How to Get Rid of Thatch in Grass


Thatch occurs in lawns when clipping, stems and other organic matter have built up in the lawn. This takes place directly on top of the soil near the roots of the growing grass. The problem with thatch is that, when it is allowed to accumulate to heights of over 1/2 inch, the lawn is susceptible to pests and disease. Thatch occurs from overwatering, overfertilizing and soil compaction.

Step 1

Use a fan-shaped rake and run the rake across your lawn while applying a slight amount of pressure. You need to apply enough pressure for the rake tines to penetrate the thatch at the bottom of the growing grass. This method can be used for smaller lawns.

Step 2

Purchase or rent a dethatching machine if you have a yard that is over 2,500 square feet. Set the blades on the machine so that they are at a height of 1/8 to 1/4 inch above the ground. You will want the blades to be close to the ground to be able to remove all of the embedded thatch.

Step 3

Run the dethatcher in several directions for best results. Start out by running the machine in vertical rows much like you would a regular lawn mower. Once you have done the whole yard, change directions and use the dethatcher in horizontal rows. It may take several passes.

Step 4

Rake up all of the thatch that has been removed. Place the thatch into lawn bags to be hauled away, or rake it onto a tarp and drag it into an area used for compost or lawn refuge.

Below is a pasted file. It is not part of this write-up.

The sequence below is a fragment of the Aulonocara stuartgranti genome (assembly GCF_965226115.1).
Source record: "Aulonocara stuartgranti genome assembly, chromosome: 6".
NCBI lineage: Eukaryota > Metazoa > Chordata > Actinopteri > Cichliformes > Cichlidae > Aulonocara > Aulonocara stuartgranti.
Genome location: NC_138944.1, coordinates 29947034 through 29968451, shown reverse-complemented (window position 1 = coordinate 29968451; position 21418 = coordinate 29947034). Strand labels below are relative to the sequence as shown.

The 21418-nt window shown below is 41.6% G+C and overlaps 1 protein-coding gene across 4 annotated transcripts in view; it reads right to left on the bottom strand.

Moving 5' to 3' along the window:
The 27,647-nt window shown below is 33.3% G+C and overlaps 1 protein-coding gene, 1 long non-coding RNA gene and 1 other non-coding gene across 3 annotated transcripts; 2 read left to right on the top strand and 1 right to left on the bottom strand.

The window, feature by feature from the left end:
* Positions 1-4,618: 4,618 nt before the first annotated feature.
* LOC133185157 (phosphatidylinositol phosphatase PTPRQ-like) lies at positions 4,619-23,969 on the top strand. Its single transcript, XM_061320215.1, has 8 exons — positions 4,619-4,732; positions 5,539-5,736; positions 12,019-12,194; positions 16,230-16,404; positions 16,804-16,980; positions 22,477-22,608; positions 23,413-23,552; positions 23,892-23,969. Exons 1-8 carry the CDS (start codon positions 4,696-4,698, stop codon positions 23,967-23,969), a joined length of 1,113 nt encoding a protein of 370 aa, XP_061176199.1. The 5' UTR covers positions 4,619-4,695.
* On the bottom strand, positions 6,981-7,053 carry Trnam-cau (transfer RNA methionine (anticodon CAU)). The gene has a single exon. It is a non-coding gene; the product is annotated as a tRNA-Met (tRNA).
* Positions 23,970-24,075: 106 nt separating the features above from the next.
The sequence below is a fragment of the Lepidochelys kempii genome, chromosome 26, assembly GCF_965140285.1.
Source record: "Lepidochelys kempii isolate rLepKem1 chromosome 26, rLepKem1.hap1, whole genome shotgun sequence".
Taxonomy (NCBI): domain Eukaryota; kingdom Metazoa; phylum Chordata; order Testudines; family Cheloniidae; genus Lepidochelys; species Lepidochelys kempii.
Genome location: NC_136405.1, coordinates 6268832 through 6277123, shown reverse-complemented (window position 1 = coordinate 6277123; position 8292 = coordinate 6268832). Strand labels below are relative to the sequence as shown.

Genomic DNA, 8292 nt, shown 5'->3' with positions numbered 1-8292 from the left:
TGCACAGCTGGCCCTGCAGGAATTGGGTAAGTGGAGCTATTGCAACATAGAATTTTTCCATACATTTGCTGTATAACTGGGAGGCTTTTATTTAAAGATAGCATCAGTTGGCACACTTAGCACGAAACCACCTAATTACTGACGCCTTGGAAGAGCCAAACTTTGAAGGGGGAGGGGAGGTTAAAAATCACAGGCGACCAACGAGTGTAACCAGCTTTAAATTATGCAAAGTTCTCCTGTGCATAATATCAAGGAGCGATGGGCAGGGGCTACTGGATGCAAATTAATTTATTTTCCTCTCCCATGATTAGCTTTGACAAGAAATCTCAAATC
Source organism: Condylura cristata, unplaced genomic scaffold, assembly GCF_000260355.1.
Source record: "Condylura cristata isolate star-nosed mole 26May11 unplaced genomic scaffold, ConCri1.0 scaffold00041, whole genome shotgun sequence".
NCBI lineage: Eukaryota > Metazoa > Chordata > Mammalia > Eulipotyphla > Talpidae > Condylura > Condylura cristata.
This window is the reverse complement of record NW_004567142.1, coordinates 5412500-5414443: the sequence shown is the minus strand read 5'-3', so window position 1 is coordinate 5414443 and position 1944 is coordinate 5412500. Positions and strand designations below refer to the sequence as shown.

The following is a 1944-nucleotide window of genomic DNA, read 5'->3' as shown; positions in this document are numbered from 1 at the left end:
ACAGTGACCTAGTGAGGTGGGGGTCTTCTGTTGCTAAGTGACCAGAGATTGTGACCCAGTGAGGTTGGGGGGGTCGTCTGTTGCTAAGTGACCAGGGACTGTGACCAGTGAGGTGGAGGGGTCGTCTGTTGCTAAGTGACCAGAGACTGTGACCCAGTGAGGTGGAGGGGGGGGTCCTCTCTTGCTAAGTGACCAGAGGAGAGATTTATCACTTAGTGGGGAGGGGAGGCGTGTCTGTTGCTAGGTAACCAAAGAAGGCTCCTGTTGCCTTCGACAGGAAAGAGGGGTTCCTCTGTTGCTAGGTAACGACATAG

Step 5

Use an aerator on your lawn to remove soil plugs once you have removed all of the thatch. This will provide your lawn with the best drainage and allow you to reseed. Dethatching leaves your lawn with holes, so you should reseed any problem spots.

Things You'll Need

  • Rake
  • Dethatching machine
  • Grass seed
  • Tarp
  • Lawn bags


  • All About Lawns: What Is Thatch?
  • The Landscape Design Site: Grass and Lawn Thatch
  • Nature's Lawn: Thatch in Your Lawn
Keywords: grass seed, growing grass, dethatching machine

About this Author

Melody Dawn has been writing since 2004. Her work has appeared in the "Gainesville Times," "Player's Press" and USA Today. Her writing focuses on gardening, home improvement, travel, sports, business, parenting and education. Dawn holds a Master of Business and is working on a Master of Journalism.